When the weather becomes very hot, the shade which is provided by the solar panels can actually serve to help the plants. Even if the plants are not getting as much sun as would be ideal, the yields can end up being similar to plants that are in a standard, open field. Yields might only be reduced minimally in typical weather, as per tests. A farmer wouldn’t see a decrease in profit, though, because they could sell electricity to make up for the difference financially. This makes going solar a feasible option which could actually offer financial perks.  

Professor of agronomy at the university’s Stockbridge School of Agriculture, Stephen Herbert, said, “I’m trying to show that yields can be as good, or adequate. Putting solar panels on land that is currently growing food, and putting it into solar panels that are only ‘growing’ electricity is not a good thing to do. We could do both.” 

Farmers won’t have to worry if they make the decision to go solar. “The business model would strip away the hurdles farmers currently face when trying to enter commercial solar power generation. They would be able to secure enough electricity for their own needs and have a surplus from which to gain an additional source of income,” according to Nikkei Asian Review.  

In line with going solar, farmers can replace lawnmowers with animals such as grazing sheep and cattle. The farm wouldn’t hurt the planet in any way in terms of carbon emissions because the grass (which of course grows naturally) would eat up any carbon dioxide in the atmosphere. The focus is eco-friendliness, and it’s the best thing we can do for the planet.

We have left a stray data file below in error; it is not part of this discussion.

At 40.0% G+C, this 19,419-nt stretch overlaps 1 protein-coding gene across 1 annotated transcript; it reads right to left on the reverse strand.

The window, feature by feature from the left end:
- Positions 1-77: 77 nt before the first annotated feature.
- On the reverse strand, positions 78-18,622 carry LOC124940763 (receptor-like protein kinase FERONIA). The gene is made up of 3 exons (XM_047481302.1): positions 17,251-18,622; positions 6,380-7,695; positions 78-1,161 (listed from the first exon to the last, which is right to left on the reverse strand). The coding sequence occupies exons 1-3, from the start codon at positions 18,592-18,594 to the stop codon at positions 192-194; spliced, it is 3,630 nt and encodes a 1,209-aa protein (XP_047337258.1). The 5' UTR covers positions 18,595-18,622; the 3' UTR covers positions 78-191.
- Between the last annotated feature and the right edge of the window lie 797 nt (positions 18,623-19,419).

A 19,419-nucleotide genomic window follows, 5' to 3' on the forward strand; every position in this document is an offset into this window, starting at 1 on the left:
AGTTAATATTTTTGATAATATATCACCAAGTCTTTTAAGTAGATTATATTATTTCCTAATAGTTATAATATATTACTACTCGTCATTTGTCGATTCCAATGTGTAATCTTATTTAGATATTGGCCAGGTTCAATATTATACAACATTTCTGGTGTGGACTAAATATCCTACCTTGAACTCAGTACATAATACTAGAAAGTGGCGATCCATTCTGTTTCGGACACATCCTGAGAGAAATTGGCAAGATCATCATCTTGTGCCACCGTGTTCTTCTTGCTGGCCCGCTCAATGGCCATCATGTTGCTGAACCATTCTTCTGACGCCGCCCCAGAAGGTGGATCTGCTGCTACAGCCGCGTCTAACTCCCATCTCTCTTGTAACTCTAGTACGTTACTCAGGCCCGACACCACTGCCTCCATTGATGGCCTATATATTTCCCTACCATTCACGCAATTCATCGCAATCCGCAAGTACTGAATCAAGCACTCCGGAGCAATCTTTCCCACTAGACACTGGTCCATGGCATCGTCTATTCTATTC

Mushrooms and Solar: Bringing New Life to Land in Japan 

According to Treehugger, “As younger generations in Japan move away from rural areas and into cities, farm land is left behind and abandoned. New projects like this [the coupling of mushroom farming and solar power] could give these pieces of land a new life that provides clean energy, food and a source of income for the owners. The Ministry of Environment estimates that the unused farm land available for these types of dual use projects could generate 70,000 megawatts of solar power, or enough to power 20 million households.” 

Also as per Treehugger, in regards to mushroom farming and solar power, “This is not the first dual use renewable energy idea pursued in Japan. The country has also been building huge floating solar power plants over its reservoirs as a way to both generate clean energy and keep the reservoirs healthy and full.”  

There are so many options when it comes to taking advantage of solar energy to make the planet a cleaner, healthier place, from floating solar power plants to homes with solar panels installed. There are numerous benefits in relation to costs and profit. Combining solar power with mushroom farming is just one way in which the benefits of solar are being realized and revealed.  

Follow the newest developments in solar news to discover how mushroom farming and solar power are being combined to make improvements for farms and farmers in Japan. Solar news will continue to impress in the years to come, as innovative individuals come together to offer new ideas on how solar can be utilized to make the world a better place.  

 

Sources: 

https://www.fastcompany.com/40469425/these-solar-farms-have-a-secret-hiding-under-them-mushrooms 

http://www.tokyofoundation.org/en/articles/2015/saving-japans-endangered-regions 

https://cals.ncsu.edu/news/got-sheep-want-a-solar-farm/ 

http://www.greenmatters.com/food/2017/09/25/IlIn1/japan-mushrooms-farms 

https://www.treehugger.com/renewable-energy/japan-looks-combine-solar-power-mushroom-farm.html 

https://www.sustainergy.net/ 

Photo Source: Sustainergy   

LEAVE A REPLY

Please enter your comment!
Please enter your name here